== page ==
Academic discusses wastewater management at UN Environment Assembly

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Today’s technology and science-driven revolution, known as the Fourth Industrial Revolution, offers an unprecedented opportunity to embrace cleaner, greener and more efficient solutions to sustainable development.

These solutions, however, are scalable only if supported by timely policy interventions, regulatory and governance frameworks and sustainable financial systems.

Dr Yixin Zhang (pictured above, fourth from the right), co-director of the Research Institute of Urbanisation at Xi’an Jiaotong-Liverpool University, was invited to take part in the UN Environment Assembly 2017, held in Nairobi, Kenya, with the theme ‘Towards a Pollution-free Planet’.

During the assembly, Dr Zhang also attended the UN Science-Policy-Business Forum on the Environment and discussed new technologies in wastewater management with experts from all over the world.

The UN Science-Policy-Business Forum on the Environment aims to identify and promote opportunities to grow green technology markets, driven by advances in science and technology, empowering policies and innovative financing.

Dr Zhang said: “Driven by this goal, the Forum would strengthen the wider interface between science, policy, business and society by building consensus around key issues and by tearing down traditional barriers between these sectors.

“Planned as an annual event, the Forum hopes to become an incubator of great ideas and initiatives and an accelerator of cross-sectoral actions towards a more sustainable future.”

In the parallel session ‘Transforming Burden into Wealth: New Technologies in Wastewater Management’, Dr Zhang spoke with Elliott Harris, UN assistant secretary general and director of the New York Office of UN Environment, Ludo Diels, CEO of Andicos Corporation, Belgium, and Cate Nimanya, director of the Uganda Office of Water for People.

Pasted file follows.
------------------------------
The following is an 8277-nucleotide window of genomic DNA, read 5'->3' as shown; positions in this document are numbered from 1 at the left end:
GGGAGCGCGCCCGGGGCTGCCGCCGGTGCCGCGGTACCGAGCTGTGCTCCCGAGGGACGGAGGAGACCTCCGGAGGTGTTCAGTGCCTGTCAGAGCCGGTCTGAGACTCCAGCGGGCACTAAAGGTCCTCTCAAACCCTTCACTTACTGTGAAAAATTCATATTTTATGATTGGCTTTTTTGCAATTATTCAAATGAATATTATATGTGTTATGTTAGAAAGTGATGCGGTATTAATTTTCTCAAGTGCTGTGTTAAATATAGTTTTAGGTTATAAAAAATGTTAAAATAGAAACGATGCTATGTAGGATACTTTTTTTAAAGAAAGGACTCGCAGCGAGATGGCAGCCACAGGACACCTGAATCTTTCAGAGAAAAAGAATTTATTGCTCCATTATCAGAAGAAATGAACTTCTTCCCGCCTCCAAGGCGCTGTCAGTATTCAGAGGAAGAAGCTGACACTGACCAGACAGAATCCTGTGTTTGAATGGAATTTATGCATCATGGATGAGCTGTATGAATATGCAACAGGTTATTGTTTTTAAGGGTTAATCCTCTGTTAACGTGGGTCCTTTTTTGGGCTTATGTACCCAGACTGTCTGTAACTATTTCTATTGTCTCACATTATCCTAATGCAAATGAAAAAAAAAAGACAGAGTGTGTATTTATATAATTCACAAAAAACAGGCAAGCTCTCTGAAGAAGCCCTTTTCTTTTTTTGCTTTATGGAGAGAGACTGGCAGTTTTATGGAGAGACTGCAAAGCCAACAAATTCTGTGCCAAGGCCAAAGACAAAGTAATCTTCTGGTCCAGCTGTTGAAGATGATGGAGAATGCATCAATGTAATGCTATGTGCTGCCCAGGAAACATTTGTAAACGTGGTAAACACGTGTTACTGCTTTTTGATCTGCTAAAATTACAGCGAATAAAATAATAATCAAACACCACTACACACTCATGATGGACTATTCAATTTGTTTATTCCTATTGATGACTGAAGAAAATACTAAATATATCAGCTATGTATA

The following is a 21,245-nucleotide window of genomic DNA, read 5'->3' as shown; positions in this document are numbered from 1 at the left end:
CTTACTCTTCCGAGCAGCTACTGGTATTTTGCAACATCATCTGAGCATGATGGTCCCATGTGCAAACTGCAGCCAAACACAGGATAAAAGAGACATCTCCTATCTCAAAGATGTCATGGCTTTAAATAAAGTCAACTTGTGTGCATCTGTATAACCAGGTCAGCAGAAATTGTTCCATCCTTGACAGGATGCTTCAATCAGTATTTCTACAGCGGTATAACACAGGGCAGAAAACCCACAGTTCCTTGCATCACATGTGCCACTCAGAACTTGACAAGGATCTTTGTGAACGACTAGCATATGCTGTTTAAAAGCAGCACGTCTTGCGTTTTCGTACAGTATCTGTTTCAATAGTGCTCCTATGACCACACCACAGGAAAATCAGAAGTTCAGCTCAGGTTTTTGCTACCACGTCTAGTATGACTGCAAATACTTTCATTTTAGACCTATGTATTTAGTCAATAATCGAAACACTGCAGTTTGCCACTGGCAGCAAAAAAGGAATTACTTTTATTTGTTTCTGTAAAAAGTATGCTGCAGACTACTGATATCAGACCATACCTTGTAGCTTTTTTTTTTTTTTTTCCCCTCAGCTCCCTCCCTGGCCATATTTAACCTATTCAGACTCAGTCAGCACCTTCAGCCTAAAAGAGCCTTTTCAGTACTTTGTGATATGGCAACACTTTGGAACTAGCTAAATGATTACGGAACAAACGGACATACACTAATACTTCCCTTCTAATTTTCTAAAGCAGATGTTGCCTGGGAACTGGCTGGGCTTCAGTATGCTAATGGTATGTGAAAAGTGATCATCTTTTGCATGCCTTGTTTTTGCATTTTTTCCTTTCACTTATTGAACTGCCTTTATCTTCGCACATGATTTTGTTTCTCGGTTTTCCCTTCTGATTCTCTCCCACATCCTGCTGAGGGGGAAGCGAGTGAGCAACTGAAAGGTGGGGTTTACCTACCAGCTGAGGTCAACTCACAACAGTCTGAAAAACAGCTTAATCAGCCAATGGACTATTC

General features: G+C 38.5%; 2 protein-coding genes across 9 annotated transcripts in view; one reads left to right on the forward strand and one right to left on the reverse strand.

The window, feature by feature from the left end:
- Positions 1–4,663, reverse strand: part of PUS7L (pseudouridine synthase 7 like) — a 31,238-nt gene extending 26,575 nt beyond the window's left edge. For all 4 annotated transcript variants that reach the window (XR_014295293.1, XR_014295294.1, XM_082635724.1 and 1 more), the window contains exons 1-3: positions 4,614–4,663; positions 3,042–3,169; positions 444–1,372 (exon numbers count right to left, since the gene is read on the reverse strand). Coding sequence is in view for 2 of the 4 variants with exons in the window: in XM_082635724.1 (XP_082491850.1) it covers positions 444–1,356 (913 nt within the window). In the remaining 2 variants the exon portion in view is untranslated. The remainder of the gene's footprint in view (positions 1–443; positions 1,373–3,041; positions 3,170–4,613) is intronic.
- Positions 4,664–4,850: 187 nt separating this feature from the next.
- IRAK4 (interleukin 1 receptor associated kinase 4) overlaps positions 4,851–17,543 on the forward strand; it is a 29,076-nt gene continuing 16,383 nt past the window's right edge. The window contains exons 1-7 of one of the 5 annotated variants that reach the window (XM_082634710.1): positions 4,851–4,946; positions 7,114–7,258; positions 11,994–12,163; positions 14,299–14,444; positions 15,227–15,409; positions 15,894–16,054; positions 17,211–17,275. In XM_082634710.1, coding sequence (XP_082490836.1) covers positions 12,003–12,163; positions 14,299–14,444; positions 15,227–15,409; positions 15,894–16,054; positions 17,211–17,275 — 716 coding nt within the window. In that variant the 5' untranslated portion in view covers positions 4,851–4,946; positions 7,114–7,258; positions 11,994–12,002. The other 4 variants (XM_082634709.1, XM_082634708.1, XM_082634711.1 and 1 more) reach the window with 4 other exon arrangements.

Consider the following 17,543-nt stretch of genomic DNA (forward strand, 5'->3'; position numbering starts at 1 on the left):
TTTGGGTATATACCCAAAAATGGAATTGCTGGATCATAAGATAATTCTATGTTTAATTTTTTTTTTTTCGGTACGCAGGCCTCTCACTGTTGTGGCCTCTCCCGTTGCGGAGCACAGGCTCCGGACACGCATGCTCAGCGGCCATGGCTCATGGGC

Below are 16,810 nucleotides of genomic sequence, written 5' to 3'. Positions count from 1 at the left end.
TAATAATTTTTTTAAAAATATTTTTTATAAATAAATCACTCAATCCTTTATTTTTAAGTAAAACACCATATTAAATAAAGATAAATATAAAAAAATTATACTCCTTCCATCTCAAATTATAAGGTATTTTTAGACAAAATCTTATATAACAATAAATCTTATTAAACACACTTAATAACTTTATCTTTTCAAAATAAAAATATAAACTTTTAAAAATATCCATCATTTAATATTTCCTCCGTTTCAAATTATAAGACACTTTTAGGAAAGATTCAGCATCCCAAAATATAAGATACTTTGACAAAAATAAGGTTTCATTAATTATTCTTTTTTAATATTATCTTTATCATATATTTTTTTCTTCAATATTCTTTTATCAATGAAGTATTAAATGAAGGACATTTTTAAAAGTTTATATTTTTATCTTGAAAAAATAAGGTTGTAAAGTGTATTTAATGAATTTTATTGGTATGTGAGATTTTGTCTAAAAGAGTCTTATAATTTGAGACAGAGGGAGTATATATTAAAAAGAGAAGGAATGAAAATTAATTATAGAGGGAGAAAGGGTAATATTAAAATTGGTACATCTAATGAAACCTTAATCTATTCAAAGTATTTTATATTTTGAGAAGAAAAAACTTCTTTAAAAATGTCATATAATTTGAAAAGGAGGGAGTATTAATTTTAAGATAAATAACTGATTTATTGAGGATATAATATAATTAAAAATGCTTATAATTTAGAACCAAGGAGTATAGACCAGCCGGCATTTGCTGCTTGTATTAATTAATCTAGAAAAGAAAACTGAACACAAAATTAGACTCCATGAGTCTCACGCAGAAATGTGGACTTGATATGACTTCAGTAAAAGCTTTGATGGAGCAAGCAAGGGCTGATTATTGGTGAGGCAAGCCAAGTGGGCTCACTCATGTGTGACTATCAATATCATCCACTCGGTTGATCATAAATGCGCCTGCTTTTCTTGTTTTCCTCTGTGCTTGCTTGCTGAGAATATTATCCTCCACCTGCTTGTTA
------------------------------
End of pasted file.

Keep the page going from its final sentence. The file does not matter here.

Their discussion focused on the new technologies that are enabling the transformation of wastewater into an efficient and sustainable source of energy, nutrients, organic matter and other useful by-products with implications for food and energy security as well as climate change mitigation.

They also examined the financing, regulatory and policy structures required to empower investment in these technologies.

During the discussion, Dr Zhang noted how pollutants generated by aquaculture (the farming of aquatic organisms) and those found in sanitary wastewater can reduce the amount of dissolved oxygen in water and influence the growth and reproduction of aquatic organisms causing ecosystem imbalance; additionally, surplus nitrogen and phosphorous can result in eutrophication and the growth of plants and blooming of cyanobacteria (previously known as ‘blue-green algae’).

“China has a long story of wastewater treatment,” explained Dr Zhang. “Waste from aquaculture, sanitary wastewater, and straw have been used in biogas production over 30 years, and the low-concentration gas produced is used in cooking. In so doing, pollution caused by aquaculture and sanitary wastewater is decreased,” he said.

“However, in order to better utilise resources and promote regional sustainable development, it’s urgent to explore more efficient wastewater treatment technology, for instance, using wastewater, waste materials and bacteria to produce high-concentration biogas that can be used for electricity production in power plants.”

Additionally, Dr Zhang noted that research on wastewater treatment and resource utilisation has been conducted in 151 countries and some achievements have been made, but there remains a lack of cooperation among these counties.

“Consequently, it’s necessary to consider carrying out an extensive cooperation on wastewater treatment and resources utilisation as our common goal,” he added.

story and images provided by the Research Institute of Urbanisation; edited by Guojuan Wang and Danny Abbasi


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